During our conversation, Elie mentioned that he stopped one Israeli Arab driver who, as it turned out, didn't have a driver's license, was in an area he should not have been in, and had someone else's car.
"Why did you stop him?" I asked.
"Because I didn't recognize him," Elie answered. He's been at this checkpoint for several weeks and knows almost all of the Arabs that pass through on their way to wherever they are going. This statement of his was very telling and very important. It is very easy in this world not to recognize others, not to pay attention to who they are as individuals. Too often, I find myself entering a mall and only after do I realize that I didn't look AT the guard. I opened my bag, perhaps I greeted them, I usually do, but I didn't look at them and copy their faces to my mind. A few minutes later, I could pass them in the street and never remember having seen them.
This could easily be true at a checkpoint, where so many pass each hour, each day. The fact that Elie notices an individual as a person says much about him, and his training.
In the meantime, winter has settled back into Israel, at least for a few days. It's getting colder, the skies are much grayer than before. Last winter, the thought of Elie being in the desert at night, cold and in the dark, was almost enough to bring me to my knees. I was scared, even though I knew it was irrational. Elie thought it was a bit funny, but he tried to reassure me. He told me that he was the one with an M16 and that I had nothing to fear. It didn't help much.
The picture of him wandering in the desert, alone, cold, was so strong even though my rational brain knew it was not a true image. He was never alone, he was never wandering, and thanks to the thermal undershirts, extra layer of pants, the exertion, and the warm tea waiting for him around the bend, he was more exhilarated than cold.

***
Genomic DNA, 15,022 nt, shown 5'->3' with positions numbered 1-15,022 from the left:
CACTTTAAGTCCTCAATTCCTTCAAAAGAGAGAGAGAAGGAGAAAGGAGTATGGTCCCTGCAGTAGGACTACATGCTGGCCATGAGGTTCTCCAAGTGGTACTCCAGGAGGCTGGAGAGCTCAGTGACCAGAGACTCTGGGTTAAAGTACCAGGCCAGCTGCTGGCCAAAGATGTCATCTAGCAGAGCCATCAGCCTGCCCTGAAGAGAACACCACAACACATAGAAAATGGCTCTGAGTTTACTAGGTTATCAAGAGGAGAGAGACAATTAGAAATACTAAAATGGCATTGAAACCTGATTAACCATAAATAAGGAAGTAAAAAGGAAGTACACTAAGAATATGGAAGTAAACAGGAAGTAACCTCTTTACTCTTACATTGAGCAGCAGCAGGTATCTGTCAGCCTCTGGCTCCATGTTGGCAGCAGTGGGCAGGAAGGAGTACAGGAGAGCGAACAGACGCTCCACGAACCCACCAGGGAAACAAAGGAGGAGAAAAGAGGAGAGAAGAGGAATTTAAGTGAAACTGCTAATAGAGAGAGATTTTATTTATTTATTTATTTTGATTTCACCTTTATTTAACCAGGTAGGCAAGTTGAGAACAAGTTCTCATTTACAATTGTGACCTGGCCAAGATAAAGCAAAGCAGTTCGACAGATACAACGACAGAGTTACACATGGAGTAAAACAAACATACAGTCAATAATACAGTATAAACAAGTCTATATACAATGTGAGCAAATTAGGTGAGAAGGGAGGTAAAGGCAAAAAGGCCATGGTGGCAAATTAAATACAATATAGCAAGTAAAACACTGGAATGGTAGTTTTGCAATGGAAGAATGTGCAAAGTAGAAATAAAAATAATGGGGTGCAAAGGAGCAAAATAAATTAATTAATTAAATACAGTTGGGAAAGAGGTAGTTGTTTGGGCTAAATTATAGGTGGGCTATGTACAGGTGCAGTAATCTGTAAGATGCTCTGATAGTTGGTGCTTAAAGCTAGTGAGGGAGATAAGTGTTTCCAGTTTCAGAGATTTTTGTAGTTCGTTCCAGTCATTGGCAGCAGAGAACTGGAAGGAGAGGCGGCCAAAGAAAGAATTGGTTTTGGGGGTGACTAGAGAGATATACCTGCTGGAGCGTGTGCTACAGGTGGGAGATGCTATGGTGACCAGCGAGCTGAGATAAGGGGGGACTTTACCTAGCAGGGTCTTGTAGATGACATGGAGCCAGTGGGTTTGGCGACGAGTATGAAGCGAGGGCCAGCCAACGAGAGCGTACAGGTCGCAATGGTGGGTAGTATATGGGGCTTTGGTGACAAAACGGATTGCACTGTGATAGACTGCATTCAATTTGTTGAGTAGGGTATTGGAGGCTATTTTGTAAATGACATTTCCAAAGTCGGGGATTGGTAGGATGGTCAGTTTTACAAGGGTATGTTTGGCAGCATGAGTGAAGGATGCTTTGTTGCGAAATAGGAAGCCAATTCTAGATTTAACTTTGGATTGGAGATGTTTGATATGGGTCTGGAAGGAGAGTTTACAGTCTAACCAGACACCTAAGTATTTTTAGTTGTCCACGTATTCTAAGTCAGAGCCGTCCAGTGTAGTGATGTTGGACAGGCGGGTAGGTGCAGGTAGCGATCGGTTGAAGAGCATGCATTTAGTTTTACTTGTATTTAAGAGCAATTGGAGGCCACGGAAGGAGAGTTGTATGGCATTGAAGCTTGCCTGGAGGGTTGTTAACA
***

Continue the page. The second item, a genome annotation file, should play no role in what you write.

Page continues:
I can laugh now, but then I was worried about wild animals and thieves in the night. I was scared he would get lost, scared he would fall and get hurt. A year later, as I knew winter was settling back in this week, I asked him if he had enough thermal undershirts and that was the end of the discussion. Many months ago, after Elie ran off into the darkness to help with a traffic accident, leaving me stuck in traffic and worried, he asked me, "Ima, don't you trust me?"
At the time, I thought his question was wrong, that he didn't understand. My fear was an expression of my love, not my lack of trust. Now, while I still believe that fear was born out of love, I think, in hindsight, that I hadn't yet learned to trust this man that has emerged from the son I brought into this world.
I loved the baby, I loved the boy and now I am learning that beyond loving the man, I am learning to trust him. With that trust, I am so much more at peace with those things that surround him. I am slower to fear, slower to worry. Of course, this great sense of calm is working today and I am not foolish enough to assume it will be here tomorrow.
What still holds true is that with the setting of the sun each day Elie is in the army, it is another day I be grateful for, another day I can pack away. Change is again around the corner, but we've been this route before. Elie goes off the checkpoint and back into training as an artillery soldier. I'll find new things to worry about, new fears to conquer, but I'm liking this feeling of trust and calm I have inside me too, so maybe I'll hold on to that as well.